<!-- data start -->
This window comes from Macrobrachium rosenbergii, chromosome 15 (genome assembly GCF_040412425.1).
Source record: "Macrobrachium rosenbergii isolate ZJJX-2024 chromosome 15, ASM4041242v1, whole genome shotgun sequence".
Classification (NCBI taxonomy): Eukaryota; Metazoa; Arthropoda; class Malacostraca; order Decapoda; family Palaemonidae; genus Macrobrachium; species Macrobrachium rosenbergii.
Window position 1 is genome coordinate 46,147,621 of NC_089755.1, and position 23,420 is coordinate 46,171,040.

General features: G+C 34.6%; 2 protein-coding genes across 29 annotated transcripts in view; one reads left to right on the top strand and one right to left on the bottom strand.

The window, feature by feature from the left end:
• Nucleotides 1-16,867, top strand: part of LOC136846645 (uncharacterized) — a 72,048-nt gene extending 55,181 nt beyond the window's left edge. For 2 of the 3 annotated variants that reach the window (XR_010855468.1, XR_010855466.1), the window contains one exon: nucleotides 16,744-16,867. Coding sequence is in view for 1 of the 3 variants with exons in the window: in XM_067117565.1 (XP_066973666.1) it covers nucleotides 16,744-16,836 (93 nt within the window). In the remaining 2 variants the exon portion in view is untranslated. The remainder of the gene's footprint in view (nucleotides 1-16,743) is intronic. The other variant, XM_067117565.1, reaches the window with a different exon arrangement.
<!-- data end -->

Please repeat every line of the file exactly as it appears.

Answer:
This window comes from Macrobrachium rosenbergii, chromosome 15 (genome assembly GCF_040412425.1).
Source record: "Macrobrachium rosenbergii isolate ZJJX-2024 chromosome 15, ASM4041242v1, whole genome shotgun sequence".
Classification (NCBI taxonomy): Eukaryota; Metazoa; Arthropoda; class Malacostraca; order Decapoda; family Palaemonidae; genus Macrobrachium; species Macrobrachium rosenbergii.
Window position 1 is genome coordinate 46,147,621 of NC_089755.1, and position 23,420 is coordinate 46,171,040.

General features: G+C 34.6%; 2 protein-coding genes across 29 annotated transcripts in view; one reads left to right on the top strand and one right to left on the bottom strand.

The window, feature by feature from the left end:
• Nucleotides 1-16,867, top strand: part of LOC136846645 (uncharacterized) — a 72,048-nt gene extending 55,181 nt beyond the window's left edge. For 2 of the 3 annotated variants that reach the window (XR_010855468.1, XR_010855466.1), the window contains one exon: nucleotides 16,744-16,867. Coding sequence is in view for 1 of the 3 variants with exons in the window: in XM_067117565.1 (XP_066973666.1) it covers nucleotides 16,744-16,836 (93 nt within the window). In the remaining 2 variants the exon portion in view is untranslated. The remainder of the gene's footprint in view (nucleotides 1-16,743) is intronic. The other variant, XM_067117565.1, reaches the window with a different exon arrangement.